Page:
FAQs About Child Support Orders in Florida
Here in Florida all parents, whether married or not, have a legal obligation to provide for their children. How much a parent is legally required to contribute is determined based on our state’s “Income Shares Model”, which estimates the financial needs of the child and then divides this amount between the parents based on their respective assets and income. This basic premise is fairly straightforward, but in reality child support is a complicated area of the law that can be challenging to understand. Therefore, some frequently asked questions about child support orders in Florida have been answered below, however, it is important to keep in mind that each child support case is unique and that any case specific questions should be directed to a local parenting plan and timesharing attorney.
Q: What is a child support order?
A: A child support order is a court issued award that is used by family law courts in Florida to set the amount of support that parents are required to provide for the care and maintenance of their children. Additionally, these awards can also be used to establish a child’s paternity and to specify medical support obligations.
Q: How much child support are parents in Florida required to pay?
A: The amount of child support that a parent in Florida is required to pay varies depending on the assets and income of both parents. When a Florida family law judge is asked to issue a child support order he/she determines how much financial support each parent is required to contribute based on Florida’s Child Support Guidelines. These guidelines take into account the assets and income of each parent and the child’s support needs (including health and child care costs) in order to determine what amount of child support would be fair given the family’s current circumstances. However, it should be noted that family law judges in Florida can deviate from these guidelines in the interest of fairness.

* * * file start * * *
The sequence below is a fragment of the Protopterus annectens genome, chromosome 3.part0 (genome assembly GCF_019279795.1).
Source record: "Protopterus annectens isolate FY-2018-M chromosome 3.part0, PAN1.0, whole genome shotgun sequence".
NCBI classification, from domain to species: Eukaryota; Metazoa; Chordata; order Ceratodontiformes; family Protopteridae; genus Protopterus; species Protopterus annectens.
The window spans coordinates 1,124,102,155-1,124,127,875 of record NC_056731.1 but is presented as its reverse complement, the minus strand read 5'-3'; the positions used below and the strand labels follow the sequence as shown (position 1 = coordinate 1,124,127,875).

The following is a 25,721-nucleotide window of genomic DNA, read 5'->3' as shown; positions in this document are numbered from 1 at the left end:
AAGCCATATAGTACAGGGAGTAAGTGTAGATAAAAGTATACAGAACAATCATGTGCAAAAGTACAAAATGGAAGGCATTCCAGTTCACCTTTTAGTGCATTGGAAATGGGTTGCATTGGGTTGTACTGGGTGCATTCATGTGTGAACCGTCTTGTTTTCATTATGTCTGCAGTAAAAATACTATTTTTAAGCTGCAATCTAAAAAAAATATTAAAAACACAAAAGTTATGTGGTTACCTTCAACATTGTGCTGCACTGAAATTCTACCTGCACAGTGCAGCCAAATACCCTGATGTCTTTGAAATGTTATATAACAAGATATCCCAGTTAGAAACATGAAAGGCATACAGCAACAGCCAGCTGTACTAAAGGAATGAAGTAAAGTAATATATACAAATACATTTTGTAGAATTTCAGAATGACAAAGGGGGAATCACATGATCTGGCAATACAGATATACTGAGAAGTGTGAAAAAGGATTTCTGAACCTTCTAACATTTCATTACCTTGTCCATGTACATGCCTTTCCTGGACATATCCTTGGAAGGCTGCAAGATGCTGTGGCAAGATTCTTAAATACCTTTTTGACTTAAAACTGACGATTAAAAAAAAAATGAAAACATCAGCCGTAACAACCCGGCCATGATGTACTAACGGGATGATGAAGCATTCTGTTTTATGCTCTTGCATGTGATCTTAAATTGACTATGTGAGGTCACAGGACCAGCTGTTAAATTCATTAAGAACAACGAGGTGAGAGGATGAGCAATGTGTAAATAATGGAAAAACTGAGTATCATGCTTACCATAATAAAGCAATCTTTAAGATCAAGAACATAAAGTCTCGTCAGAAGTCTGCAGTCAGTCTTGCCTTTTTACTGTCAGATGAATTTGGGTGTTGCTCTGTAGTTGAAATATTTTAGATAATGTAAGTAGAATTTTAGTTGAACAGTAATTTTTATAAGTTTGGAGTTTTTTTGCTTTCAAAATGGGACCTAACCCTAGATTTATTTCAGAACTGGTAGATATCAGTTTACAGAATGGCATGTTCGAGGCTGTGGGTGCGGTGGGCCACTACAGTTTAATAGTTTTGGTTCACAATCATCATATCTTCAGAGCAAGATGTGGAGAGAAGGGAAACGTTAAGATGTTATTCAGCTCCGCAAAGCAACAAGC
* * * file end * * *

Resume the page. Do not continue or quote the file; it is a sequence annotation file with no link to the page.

Q: Can child support orders be modified?
A: Yes, child support orders in Florida can be modified when significant life changes occur that justify such a modification. Qualifying life changes often involve one parent experiencing an unexpected reduction in income (or conversely, experiencing a significant increase in income), contracting an expensive illness, or sustaining an injury that prevents them from working. However, a modification will only be issued if the change in circumstances is significant enough to result in a difference of $50 or 15 percent (whichever is greater) between the paying parent’s previous monthly child support obligation and their newly calculated support obligation using the updated information.
Do You Need Legal Advice?
Here at the Law Offices of David L. Hirschberg, P.A. we understand how intimately important issues related to child support are to separating couples. That’s why we place the utmost importance on fighting for child support awards that best suit the needs of our clients and their children. For help with a child support matter, or any other family law issue, contact our Boca Raton office today at (561) 288-8620 and schedule a confidential consultation.